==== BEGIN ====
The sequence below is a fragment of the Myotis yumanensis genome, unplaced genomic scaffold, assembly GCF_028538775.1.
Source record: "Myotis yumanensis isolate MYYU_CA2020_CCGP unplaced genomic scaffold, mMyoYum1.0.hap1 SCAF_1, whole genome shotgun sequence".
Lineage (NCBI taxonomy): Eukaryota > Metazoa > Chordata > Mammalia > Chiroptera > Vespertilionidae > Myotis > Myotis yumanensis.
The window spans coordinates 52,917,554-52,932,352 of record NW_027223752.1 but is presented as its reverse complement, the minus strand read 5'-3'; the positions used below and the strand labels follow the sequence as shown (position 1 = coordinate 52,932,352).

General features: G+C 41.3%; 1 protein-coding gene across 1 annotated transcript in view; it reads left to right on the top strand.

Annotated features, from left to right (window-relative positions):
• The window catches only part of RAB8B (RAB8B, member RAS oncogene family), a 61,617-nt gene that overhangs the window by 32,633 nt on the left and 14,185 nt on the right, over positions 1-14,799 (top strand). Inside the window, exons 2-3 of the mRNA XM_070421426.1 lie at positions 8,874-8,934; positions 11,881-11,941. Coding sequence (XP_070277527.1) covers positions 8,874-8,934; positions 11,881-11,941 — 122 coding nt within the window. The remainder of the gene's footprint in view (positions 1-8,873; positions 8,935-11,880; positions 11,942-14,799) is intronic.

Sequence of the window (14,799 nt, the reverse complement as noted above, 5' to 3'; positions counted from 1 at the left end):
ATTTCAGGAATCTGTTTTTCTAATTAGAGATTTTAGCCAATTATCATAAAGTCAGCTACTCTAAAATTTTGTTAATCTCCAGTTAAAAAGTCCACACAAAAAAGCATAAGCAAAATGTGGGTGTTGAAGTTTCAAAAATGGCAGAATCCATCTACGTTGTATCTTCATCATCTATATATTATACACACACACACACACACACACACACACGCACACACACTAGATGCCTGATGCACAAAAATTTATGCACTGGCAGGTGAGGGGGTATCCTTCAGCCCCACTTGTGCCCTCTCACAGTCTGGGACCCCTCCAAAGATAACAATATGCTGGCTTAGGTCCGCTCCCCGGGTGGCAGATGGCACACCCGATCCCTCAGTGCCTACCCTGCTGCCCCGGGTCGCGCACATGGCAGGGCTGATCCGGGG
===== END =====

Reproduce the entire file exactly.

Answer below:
The sequence below is a fragment of the Myotis yumanensis genome, unplaced genomic scaffold, assembly GCF_028538775.1.
Source record: "Myotis yumanensis isolate MYYU_CA2020_CCGP unplaced genomic scaffold, mMyoYum1.0.hap1 SCAF_1, whole genome shotgun sequence".
Lineage (NCBI taxonomy): Eukaryota > Metazoa > Chordata > Mammalia > Chiroptera > Vespertilionidae > Myotis > Myotis yumanensis.
The window spans coordinates 52,917,554-52,932,352 of record NW_027223752.1 but is presented as its reverse complement, the minus strand read 5'-3'; the positions used below and the strand labels follow the sequence as shown (position 1 = coordinate 52,932,352).

General features: G+C 41.3%; 1 protein-coding gene across 1 annotated transcript in view; it reads left to right on the top strand.

Annotated features, from left to right (window-relative positions):
• The window catches only part of RAB8B (RAB8B, member RAS oncogene family), a 61,617-nt gene that overhangs the window by 32,633 nt on the left and 14,185 nt on the right, over positions 1-14,799 (top strand). Inside the window, exons 2-3 of the mRNA XM_070421426.1 lie at positions 8,874-8,934; positions 11,881-11,941. Coding sequence (XP_070277527.1) covers positions 8,874-8,934; positions 11,881-11,941 — 122 coding nt within the window. The remainder of the gene's footprint in view (positions 1-8,873; positions 8,935-11,880; positions 11,942-14,799) is intronic.

Sequence of the window (14,799 nt, the reverse complement as noted above, 5' to 3'; positions counted from 1 at the left end):
ATTTCAGGAATCTGTTTTTCTAATTAGAGATTTTAGCCAATTATCATAAAGTCAGCTACTCTAAAATTTTGTTAATCTCCAGTTAAAAAGTCCACACAAAAAAGCATAAGCAAAATGTGGGTGTTGAAGTTTCAAAAATGGCAGAATCCATCTACGTTGTATCTTCATCATCTATATATTATACACACACACACACACACACACACACACGCACACACACTAGATGCCTGATGCACAAAAATTTATGCACTGGCAGGTGAGGGGGTATCCTTCAGCCCCACTTGTGCCCTCTCACAGTCTGGGACCCCTCCAAAGATAACAATATGCTGGCTTAGGTCCGCTCCCCGGGTGGCAGATGGCACACCCGATCCCTCAGTGCCTACCCTGCTGCCCCGGGTCGCGCACATGGCAGGGCTGATCCGGGG